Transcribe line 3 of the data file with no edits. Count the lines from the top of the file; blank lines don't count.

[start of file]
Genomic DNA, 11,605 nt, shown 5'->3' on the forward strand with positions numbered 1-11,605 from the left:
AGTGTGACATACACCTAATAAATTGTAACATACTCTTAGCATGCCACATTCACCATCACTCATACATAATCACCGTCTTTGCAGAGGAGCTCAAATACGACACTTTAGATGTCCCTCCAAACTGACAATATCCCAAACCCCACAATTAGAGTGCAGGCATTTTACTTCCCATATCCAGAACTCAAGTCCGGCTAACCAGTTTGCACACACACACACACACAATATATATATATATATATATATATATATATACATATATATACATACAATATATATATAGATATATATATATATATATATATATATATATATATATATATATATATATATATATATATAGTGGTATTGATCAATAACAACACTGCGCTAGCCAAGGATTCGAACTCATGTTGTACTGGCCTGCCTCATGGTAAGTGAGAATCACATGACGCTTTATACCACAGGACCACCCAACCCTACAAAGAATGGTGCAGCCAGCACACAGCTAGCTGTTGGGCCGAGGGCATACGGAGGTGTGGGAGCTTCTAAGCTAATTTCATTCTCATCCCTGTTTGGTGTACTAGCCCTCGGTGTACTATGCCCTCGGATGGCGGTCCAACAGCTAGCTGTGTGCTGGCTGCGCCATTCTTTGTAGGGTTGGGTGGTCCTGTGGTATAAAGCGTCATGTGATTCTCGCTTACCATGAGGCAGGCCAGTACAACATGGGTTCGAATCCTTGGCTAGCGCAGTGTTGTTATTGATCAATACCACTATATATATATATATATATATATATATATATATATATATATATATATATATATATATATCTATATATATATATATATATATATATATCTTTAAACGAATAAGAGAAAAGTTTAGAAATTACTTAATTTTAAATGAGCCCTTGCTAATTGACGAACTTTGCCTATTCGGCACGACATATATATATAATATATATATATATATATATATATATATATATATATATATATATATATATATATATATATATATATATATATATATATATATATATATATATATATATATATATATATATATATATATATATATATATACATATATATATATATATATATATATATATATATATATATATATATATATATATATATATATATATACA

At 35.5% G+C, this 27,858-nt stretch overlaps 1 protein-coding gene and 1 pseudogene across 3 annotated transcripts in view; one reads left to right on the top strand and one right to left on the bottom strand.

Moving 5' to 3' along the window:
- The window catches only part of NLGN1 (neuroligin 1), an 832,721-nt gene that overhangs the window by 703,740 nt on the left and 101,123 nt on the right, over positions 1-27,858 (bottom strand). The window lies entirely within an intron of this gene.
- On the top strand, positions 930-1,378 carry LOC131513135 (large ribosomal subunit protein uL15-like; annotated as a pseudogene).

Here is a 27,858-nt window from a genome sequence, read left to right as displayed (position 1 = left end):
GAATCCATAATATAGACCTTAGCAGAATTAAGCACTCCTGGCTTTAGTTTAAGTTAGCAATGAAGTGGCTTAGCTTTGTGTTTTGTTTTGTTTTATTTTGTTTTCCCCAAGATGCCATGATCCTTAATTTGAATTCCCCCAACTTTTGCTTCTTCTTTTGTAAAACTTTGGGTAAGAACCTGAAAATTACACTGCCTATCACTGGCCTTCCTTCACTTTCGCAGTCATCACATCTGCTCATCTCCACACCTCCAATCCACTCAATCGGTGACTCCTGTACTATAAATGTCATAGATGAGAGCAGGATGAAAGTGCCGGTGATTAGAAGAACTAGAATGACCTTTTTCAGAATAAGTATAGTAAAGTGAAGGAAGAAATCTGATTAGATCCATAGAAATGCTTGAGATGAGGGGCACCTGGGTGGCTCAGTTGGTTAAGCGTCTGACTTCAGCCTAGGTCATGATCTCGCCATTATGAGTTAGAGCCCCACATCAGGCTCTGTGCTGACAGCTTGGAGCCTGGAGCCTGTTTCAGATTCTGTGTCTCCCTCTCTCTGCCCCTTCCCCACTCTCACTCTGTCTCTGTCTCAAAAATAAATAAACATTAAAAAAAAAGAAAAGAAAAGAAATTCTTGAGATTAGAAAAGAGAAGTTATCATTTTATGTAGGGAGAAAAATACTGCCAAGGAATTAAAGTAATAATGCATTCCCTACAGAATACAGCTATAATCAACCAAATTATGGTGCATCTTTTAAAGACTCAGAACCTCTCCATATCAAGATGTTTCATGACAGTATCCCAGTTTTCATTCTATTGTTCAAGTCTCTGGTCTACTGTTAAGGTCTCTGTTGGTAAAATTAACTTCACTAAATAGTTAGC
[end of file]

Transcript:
At 35.5% G+C, this 27,858-nt stretch overlaps 1 protein-coding gene and 1 pseudogene across 3 annotated transcripts in view; one reads left to right on the top strand and one right to left on the bottom strand.